breaking of ice.’ Spring and winter are two opposing seasons and winter

could therefore represent the cold city life and spring the colorful country

life. ‘Ice and breaking of ice’ refers to something in the mind that is broken

when one makes the transition from the city to the country.

• Line 20-21: ‘A door in the mind blows open, and there blows a frosty wind

from fields of snow.’ The last two lines are puzzling. The door blowing open

is just another gateway opening in the mind to the memories that she holds

of her childhood. The second half these lines ‘and there blows a frosty wind

from fields of snow.’ is there to give a feel to the picture that she has been

describing and it gives the reader a cold feeling. The frosty wind from the

fields of snow is relevant because in Canada the winter is very frosty with a

lot of snow and wind. The “door” could be the memory opening in a blast of nostalgia, but the

association of winter and the “frosty wind” suggest something less pleasant,

like a realisation that the past, her place, is not so good after all. This is

supported by the content of the second stanza, where things may seem

superficially attractive in a rustic way, but are “burned out”, “old, in need of

paint”, where the chickins cluck “aimlessly” and buildings are “battered”. So

the suggestion is that it is easy to remember formative places all to positively,

but their legacy can be negative; a “frosty wind” in the mind? Structure

• The Poem is set out into three stanzas, the last being a rhyming couplet,

with the words ‘blow’ and ‘snows’.

• If you look at the poem at the end of the first stanza, the last line finishes as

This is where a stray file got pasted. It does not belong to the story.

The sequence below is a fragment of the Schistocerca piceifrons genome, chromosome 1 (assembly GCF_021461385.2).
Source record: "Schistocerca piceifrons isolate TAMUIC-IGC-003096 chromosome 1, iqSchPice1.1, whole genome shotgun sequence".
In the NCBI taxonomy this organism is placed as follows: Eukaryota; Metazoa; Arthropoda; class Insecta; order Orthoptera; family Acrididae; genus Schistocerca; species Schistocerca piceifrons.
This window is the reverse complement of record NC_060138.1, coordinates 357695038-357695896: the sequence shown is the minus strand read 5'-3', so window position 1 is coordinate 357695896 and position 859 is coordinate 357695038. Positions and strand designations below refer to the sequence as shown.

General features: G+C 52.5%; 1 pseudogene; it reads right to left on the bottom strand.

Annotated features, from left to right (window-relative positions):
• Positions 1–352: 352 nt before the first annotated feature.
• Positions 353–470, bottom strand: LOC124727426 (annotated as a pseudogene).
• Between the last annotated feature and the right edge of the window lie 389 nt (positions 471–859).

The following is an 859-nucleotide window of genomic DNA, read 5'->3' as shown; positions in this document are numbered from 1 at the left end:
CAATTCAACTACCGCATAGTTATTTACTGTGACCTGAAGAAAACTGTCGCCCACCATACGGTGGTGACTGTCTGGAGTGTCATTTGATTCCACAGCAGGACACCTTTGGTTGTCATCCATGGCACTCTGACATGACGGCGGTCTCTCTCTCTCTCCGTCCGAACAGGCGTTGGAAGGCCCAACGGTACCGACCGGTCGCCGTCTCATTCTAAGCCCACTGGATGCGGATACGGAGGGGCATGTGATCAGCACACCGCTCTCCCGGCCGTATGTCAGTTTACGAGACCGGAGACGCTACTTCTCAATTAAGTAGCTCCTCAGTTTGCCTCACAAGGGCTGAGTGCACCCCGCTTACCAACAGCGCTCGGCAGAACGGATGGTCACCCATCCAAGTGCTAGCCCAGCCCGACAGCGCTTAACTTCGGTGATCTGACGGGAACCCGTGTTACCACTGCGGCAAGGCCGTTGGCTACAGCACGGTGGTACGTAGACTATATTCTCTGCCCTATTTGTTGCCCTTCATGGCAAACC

a half line. The first line of the second stanza then starts halfway down the

line. The reason Elizabeth has done this is because she would like to start

the second stanza at the same place that she finished the first stanza; so

she has the same line of thought, but it is like she has jumped locations.

She finishes the first stanza with ‘subways crowded at rush hours’ and

starts the second stanza with ‘Where I come from’. This is to show a

distinct change between the two stanza with the first being city life and the

second being country life. Structure

• If you look at the lines in the poem every single line with the exception of 5

out of the 21 lines has some sort of a comma, full stop, colon or semi-colon

splitting the lines into two sections. This technique used is a great way to

show the reader that the poem is meant to be read slow and appreciatively,

taking in what is being said and thinking about it more, and not meant to be

quickly read and feeling bewildered afterwards when you are confused

about the poem to which you have just rushed.

• Apart from the previously mentioned no other apparent structure can be

found, so it is more contemporary and free versed poetry, done to provide

uniqueness with the poem and also this allows Elizabeth to get her ideas

and points across as there is next to no boundaries which allows her to use

any form of poetry language that she wants to, getting the reader thinking

more about the poem and its content rather than what words rhyme with

what and so on.e reader into a state of rustic complacency.